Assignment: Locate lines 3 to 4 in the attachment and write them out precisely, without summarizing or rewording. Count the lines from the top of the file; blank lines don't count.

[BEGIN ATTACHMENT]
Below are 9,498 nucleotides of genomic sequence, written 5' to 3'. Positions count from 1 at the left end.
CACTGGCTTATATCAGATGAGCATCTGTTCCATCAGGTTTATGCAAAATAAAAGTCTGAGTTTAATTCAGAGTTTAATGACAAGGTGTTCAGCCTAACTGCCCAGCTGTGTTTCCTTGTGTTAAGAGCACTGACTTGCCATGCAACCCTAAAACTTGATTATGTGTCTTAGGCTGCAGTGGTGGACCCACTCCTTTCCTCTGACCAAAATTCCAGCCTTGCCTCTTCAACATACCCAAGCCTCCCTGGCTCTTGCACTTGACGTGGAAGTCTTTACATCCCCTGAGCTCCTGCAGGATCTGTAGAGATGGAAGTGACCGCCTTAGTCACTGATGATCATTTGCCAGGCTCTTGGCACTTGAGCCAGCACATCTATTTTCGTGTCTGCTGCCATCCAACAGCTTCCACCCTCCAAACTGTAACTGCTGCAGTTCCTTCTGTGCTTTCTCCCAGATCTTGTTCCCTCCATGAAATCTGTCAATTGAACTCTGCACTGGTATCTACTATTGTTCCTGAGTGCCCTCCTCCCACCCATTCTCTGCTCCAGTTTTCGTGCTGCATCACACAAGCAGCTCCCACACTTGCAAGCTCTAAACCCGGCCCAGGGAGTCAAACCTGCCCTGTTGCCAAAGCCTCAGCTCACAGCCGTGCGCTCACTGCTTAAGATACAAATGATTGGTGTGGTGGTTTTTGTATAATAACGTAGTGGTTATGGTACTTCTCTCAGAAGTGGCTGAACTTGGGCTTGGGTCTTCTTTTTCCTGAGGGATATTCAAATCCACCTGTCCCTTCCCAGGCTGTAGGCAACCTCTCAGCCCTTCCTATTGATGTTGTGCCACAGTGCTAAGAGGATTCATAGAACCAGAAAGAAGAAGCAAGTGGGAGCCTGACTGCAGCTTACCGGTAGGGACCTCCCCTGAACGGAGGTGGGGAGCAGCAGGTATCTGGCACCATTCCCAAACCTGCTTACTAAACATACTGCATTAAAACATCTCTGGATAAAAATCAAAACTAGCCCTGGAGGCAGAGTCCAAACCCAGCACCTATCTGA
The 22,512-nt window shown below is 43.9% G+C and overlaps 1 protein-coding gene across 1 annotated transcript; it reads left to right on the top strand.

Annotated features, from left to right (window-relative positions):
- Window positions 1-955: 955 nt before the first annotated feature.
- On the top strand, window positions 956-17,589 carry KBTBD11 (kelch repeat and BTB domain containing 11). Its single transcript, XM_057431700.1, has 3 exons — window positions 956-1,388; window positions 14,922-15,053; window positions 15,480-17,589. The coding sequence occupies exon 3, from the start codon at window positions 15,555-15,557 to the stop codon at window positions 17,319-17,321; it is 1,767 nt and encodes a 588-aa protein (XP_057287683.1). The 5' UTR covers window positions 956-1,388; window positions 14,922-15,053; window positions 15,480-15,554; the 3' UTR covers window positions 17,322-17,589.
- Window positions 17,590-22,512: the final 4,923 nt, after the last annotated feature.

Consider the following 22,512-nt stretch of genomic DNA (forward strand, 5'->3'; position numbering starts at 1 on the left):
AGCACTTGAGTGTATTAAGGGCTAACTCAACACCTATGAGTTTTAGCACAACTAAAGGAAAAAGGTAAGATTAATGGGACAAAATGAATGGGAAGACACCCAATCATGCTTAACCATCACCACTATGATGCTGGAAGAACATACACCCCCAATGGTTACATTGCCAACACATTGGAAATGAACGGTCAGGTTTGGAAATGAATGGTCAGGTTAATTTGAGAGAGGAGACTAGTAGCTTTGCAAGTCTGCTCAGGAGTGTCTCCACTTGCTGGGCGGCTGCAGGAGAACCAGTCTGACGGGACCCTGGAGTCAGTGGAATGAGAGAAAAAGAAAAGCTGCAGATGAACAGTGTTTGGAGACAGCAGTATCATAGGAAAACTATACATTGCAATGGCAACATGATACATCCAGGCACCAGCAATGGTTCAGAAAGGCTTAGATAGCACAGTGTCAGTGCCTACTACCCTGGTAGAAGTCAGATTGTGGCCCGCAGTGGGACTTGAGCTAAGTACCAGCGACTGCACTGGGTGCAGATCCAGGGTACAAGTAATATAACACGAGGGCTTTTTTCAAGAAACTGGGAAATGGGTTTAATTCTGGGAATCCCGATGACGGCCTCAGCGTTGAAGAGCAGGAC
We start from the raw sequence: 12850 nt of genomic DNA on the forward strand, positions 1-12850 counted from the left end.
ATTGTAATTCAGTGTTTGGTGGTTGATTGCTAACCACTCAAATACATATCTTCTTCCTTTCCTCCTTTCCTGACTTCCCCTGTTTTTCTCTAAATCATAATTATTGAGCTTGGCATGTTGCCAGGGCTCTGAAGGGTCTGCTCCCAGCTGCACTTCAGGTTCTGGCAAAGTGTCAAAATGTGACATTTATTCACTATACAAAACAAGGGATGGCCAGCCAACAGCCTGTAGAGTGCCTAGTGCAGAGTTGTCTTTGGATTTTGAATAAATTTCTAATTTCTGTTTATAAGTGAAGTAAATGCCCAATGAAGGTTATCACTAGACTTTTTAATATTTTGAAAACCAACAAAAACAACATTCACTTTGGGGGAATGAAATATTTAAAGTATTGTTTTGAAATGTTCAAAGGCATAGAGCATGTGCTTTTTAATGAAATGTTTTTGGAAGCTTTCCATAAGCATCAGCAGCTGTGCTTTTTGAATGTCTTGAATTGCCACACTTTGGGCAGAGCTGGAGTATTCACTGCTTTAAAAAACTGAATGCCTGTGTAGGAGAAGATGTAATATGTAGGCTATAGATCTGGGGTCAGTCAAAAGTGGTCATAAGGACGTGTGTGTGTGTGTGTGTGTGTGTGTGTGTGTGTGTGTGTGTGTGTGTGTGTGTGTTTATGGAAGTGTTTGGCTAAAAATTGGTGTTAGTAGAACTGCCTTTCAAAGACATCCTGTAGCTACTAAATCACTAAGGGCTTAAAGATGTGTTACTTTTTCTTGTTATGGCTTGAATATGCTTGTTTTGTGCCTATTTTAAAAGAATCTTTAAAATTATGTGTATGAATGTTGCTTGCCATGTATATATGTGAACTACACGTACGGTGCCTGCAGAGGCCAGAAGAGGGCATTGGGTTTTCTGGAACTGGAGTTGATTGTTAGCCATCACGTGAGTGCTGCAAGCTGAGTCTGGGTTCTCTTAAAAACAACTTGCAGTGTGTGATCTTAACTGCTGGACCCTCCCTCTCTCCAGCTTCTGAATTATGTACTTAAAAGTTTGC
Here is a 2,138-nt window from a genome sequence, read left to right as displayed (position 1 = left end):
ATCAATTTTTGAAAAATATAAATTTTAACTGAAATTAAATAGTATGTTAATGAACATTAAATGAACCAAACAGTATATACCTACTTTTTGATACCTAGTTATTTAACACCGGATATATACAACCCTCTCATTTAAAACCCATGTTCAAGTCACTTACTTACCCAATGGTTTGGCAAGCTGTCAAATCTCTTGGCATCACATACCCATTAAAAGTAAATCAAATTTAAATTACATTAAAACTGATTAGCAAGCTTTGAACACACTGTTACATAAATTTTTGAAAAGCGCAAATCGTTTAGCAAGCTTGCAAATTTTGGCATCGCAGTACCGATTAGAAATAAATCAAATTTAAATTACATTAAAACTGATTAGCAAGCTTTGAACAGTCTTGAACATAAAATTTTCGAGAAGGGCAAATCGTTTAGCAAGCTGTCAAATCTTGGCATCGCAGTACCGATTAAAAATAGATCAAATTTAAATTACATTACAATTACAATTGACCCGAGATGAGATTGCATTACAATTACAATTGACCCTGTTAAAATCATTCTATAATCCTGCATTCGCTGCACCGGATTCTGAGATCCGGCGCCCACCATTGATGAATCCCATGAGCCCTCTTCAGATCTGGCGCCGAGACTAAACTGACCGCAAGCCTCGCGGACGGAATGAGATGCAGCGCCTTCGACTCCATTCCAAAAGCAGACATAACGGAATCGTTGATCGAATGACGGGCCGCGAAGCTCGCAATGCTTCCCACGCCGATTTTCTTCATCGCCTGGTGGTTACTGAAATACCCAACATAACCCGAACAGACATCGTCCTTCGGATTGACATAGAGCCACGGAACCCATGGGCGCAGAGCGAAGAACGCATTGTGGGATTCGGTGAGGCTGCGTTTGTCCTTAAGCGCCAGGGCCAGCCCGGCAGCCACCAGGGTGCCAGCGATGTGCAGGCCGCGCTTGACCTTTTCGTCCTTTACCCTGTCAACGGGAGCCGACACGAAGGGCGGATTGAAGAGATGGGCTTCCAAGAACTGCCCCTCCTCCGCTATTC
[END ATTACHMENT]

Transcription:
The 22,512-nt window shown below is 43.9% G+C and overlaps 1 protein-coding gene across 1 annotated transcript; it reads left to right on the top strand.

Annotated features, from left to right (window-relative positions):